This past weekend I was exhibiting the photos once again at my local farmer’s market. It was a beautiful day, sunny, mild temperatures and plenty of people. My neighbor was a wood crafter who made various items from turned wooden pens to pepper grinders to these exquisite canes and walking sticks made out of various woods like hickory, oak, and laminates of exotic woods.
We both sat around for most of the day not making many sales at all, but all the while both he and I entertained our visitors with anecdotes about how we made the items we did. Many would come through my booth commenting on how great the photos were and then wish they had “wall space”. For my neighbor, his visitors, after eying and even handling some of the canes and sticks, would simply say ” I am not ready for cane just yet”, even though some clearly were as they limped away.
One of my long time patrons, Shirley – a lovely elderly woman who is, or maybe I should say was, an owner of a Museum Series sized After The Rain, came in and informed me that her house and everything in it had burned to the ground! She did not live very far from my home studio and about three weeks ago, one morning I heard a cadre of sirens from various trucks and emergency vehicles. I wondered what they could have all been rushing to. Well I found out – it was Shirley’s home. Fortunately she had been out that morning walking her dog and was not home when the fire started. The authorities are still not sure what could have started the fire, but they are pretty sure it started in the garage, as Shirley related, and they are suspecting the batteries in her hybrid car, which of course is no more either. Shirley, thank God is fine and is staying with a friend until everything is sorted out. But she came to realize just how precious life is and she kept reiterating that to me to make sure that I understood that. Thanks for the reminder Shirley, it is understood.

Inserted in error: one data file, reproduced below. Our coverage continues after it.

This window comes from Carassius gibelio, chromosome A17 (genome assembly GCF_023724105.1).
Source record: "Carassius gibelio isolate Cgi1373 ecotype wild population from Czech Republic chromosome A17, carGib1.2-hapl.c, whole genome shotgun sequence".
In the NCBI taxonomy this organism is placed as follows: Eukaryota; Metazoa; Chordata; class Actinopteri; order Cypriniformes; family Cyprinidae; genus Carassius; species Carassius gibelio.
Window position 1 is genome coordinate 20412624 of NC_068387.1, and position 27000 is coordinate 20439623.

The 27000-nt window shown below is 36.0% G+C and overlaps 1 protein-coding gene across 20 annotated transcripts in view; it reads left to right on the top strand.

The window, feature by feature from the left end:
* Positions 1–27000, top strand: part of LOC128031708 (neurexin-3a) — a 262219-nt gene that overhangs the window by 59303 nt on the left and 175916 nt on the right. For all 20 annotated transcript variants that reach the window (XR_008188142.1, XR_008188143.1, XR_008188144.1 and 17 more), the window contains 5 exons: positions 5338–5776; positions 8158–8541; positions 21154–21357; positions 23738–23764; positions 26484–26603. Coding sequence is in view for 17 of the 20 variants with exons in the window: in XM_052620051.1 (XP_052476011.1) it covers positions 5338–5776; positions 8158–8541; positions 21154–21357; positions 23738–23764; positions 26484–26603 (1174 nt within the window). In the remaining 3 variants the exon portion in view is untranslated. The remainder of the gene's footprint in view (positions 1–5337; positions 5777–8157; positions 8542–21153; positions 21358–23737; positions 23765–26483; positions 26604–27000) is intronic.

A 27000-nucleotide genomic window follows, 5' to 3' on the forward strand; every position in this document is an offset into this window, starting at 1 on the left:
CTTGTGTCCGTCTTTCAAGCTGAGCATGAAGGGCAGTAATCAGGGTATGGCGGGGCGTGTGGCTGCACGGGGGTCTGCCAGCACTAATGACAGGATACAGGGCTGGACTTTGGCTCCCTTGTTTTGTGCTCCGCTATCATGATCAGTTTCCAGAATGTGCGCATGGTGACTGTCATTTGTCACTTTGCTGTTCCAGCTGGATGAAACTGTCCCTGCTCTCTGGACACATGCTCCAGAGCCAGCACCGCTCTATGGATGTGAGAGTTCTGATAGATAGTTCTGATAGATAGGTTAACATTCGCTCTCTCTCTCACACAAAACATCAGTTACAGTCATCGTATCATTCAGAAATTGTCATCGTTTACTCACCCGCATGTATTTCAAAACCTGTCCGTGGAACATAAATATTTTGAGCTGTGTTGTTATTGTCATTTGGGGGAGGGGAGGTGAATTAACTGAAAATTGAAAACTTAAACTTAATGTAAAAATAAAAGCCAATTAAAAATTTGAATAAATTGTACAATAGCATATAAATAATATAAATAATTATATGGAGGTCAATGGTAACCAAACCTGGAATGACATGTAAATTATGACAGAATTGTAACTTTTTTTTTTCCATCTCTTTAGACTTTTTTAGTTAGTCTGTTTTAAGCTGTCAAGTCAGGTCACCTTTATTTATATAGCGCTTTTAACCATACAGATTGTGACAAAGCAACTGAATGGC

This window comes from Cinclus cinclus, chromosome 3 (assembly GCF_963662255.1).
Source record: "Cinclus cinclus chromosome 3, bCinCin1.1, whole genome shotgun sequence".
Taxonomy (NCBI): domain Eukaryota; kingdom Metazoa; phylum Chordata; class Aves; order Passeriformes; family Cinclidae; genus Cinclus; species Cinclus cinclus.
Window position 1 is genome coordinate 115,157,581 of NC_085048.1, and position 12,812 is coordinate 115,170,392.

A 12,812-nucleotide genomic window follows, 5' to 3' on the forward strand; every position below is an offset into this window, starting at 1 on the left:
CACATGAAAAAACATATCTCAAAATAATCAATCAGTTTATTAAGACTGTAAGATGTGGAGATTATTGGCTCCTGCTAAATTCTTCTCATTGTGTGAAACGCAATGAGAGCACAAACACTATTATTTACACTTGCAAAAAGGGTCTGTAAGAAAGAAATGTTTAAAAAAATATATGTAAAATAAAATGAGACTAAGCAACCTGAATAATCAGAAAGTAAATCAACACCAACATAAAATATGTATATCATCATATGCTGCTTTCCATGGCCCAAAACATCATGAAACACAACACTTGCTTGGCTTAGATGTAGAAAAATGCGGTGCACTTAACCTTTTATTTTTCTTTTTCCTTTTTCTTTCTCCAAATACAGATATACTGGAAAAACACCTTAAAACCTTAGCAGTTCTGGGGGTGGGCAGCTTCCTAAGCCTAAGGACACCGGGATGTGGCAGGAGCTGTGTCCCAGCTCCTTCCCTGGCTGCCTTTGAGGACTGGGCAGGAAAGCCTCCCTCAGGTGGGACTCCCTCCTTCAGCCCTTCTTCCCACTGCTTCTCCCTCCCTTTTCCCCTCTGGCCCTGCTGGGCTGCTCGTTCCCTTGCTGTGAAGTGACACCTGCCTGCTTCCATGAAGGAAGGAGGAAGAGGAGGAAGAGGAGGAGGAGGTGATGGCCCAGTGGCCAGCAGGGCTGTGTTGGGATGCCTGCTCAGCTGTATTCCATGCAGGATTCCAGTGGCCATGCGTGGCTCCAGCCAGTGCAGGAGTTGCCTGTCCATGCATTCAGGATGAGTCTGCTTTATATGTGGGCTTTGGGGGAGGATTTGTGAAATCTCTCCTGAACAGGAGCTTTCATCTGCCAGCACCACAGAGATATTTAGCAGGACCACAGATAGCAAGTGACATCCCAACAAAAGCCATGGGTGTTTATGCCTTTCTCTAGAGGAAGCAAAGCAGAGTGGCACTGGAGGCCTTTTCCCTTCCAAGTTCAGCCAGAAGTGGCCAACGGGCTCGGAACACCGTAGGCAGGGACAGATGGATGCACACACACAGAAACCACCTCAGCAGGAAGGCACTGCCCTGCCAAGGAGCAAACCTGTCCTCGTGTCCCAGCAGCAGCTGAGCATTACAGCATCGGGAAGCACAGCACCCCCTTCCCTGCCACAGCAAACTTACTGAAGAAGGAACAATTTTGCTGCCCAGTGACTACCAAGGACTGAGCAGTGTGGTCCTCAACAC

So as the day came to a close, one patron enters my booth whom I had spoken to a few weeks before. She and her husband were interested in No More Words and I had offered to them the option of borrowing the photo for a week to try it out in their home. At first I think they were taken aback by such an offer, and said they would think about it. Well she came back to take me up on that offer, and told me that they have not stopped thinking about that photo. She is borrowing it and has a few more days to decide. Lets hope.
When that transaction was over, the market manager came up to my neighbor’s booth, the wood crafter, and pulled out one of the smoothly sanded, finished hickory walking sticks. Grabbed it by his right hand, put some weight on it, then pulled out a couple of twenties from his pocket handed to my neighbor and with a great big smile on his face passed me by way of the back side of our booths. All of this without nearly any hesitation on the manager’s part. As he passed me I said, “You got yourself a really good stick”. To which he replied “Yup I sure have!” and he walked down the street stick in tow.
When we value something it is of little importance how much it “costs”. In fact when we value something it is really priceless. Shirley learned the value of life – and that should go without saying as a price cannot be put on life – for it is far to precious. My patron found solace in the photo No More Words and took up a no cost offer to enjoy the photo for at least a week, before making the decision of whether or not it is worth in value what I ask for it in price. And the market manager found great value in that good stick, a stick, a piece of wood that one could pick up for no cost in the forest, but one that would not be as handsome or as useful as the one he bought for a couple of pieces of paper.
Find what you value, whatever it is that enriches your life in some way and then really value it, consciencely and I am sure that you will find it worth much more than you ever paid for it.
Value is Hard To Find